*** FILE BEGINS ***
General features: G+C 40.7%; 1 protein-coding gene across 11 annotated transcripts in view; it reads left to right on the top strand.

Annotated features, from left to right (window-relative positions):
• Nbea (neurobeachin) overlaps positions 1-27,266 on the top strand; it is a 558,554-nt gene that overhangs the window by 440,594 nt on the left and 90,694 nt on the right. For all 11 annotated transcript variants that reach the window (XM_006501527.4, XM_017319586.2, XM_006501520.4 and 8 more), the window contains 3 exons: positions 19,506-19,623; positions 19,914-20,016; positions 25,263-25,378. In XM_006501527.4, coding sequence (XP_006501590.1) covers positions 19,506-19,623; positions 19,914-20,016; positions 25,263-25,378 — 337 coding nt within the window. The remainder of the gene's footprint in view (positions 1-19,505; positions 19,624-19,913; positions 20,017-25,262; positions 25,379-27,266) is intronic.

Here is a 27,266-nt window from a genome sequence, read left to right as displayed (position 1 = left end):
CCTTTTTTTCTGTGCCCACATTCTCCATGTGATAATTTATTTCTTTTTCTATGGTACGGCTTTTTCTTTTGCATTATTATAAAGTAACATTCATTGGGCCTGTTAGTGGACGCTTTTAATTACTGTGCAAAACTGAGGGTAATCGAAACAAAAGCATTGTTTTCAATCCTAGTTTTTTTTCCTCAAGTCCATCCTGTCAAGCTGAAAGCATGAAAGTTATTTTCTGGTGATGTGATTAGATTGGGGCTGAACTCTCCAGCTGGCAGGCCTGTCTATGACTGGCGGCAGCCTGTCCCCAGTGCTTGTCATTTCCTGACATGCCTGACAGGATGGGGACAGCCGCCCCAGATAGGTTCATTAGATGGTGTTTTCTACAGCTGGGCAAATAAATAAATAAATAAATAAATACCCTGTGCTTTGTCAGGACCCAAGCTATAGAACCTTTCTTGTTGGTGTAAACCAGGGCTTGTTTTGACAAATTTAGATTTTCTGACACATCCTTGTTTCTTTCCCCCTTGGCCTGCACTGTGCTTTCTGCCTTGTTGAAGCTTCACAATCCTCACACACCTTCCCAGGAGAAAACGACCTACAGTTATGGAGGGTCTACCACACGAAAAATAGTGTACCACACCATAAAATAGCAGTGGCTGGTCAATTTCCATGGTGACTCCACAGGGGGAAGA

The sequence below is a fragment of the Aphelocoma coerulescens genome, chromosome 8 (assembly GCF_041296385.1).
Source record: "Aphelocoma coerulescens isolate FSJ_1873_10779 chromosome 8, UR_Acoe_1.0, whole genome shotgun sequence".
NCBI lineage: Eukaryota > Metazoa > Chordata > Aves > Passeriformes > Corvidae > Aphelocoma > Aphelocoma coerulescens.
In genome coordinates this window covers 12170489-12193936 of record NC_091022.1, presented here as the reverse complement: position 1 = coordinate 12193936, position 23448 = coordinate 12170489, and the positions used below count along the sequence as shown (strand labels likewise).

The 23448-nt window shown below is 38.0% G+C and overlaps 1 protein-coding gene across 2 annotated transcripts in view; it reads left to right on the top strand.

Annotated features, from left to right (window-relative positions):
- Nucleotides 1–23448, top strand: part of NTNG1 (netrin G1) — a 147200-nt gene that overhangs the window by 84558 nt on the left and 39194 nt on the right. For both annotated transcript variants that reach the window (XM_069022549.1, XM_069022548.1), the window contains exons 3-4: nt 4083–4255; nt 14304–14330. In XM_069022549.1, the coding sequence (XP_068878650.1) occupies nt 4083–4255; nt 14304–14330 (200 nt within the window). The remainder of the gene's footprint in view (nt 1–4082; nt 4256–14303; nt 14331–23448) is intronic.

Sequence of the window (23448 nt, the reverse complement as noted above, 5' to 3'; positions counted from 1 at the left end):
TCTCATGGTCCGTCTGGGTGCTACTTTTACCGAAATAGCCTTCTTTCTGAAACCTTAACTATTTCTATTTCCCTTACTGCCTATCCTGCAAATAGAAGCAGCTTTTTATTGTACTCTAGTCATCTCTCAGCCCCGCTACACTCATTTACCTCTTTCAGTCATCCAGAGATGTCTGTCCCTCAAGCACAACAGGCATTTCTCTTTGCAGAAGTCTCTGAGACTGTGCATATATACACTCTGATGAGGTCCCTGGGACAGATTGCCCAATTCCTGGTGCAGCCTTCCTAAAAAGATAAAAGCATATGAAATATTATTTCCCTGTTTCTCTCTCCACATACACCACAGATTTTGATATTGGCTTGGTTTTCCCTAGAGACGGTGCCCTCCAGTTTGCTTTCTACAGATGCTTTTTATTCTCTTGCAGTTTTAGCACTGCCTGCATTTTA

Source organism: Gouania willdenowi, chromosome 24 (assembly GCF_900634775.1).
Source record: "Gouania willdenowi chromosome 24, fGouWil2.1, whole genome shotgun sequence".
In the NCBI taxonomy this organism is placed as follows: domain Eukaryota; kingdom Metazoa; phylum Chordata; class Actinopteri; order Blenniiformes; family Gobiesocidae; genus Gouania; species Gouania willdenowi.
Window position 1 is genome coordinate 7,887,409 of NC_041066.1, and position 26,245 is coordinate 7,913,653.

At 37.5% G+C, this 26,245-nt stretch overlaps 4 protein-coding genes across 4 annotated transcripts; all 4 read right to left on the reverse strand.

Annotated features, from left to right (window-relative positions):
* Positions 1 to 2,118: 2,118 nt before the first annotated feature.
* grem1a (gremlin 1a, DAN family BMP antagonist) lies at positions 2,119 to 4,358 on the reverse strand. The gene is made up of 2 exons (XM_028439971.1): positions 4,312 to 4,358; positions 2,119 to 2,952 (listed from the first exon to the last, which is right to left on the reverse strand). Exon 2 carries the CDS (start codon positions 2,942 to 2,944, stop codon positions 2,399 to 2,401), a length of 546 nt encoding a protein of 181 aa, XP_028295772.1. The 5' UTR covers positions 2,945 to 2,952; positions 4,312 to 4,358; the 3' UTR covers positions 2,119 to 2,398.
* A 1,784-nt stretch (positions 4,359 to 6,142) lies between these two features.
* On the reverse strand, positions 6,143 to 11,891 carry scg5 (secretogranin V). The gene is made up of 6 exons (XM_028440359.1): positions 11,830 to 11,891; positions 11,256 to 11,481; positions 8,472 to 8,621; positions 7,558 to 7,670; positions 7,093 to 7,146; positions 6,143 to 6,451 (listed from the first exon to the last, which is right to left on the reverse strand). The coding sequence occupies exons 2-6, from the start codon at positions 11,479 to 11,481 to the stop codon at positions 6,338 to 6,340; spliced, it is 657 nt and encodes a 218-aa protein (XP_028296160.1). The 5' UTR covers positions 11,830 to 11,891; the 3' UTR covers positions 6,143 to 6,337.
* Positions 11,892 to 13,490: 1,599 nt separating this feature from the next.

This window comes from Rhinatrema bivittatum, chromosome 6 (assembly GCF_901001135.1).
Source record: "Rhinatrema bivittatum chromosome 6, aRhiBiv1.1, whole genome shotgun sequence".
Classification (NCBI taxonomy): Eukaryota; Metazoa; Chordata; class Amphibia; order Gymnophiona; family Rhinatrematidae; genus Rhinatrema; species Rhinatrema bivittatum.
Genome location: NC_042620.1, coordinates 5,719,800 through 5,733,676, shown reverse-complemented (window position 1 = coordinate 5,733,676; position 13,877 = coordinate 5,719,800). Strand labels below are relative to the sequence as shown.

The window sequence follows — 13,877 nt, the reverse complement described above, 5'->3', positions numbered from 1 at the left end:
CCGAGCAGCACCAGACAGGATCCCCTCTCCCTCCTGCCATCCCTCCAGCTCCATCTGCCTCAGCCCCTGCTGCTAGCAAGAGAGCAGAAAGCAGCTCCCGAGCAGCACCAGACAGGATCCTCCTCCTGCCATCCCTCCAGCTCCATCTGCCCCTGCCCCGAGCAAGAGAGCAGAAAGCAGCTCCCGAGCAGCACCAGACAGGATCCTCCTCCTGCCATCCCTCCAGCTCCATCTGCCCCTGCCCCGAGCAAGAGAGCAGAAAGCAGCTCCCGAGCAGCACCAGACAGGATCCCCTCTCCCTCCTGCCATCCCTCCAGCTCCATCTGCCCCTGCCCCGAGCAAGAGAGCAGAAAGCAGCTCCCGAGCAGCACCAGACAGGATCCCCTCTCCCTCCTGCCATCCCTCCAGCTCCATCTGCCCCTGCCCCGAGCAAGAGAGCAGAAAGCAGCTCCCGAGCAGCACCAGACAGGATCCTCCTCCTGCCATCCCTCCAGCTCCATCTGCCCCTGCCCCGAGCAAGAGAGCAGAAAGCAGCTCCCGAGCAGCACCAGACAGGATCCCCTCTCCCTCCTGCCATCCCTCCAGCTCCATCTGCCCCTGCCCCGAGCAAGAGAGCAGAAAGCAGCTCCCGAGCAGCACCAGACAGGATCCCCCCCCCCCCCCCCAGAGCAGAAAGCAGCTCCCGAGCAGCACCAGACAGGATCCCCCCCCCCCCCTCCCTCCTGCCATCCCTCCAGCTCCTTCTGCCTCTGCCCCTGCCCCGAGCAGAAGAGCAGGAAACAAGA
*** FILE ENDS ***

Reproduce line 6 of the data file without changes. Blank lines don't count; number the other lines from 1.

The sequence below is a fragment of the Aphelocoma coerulescens genome, chromosome 8 (assembly GCF_041296385.1).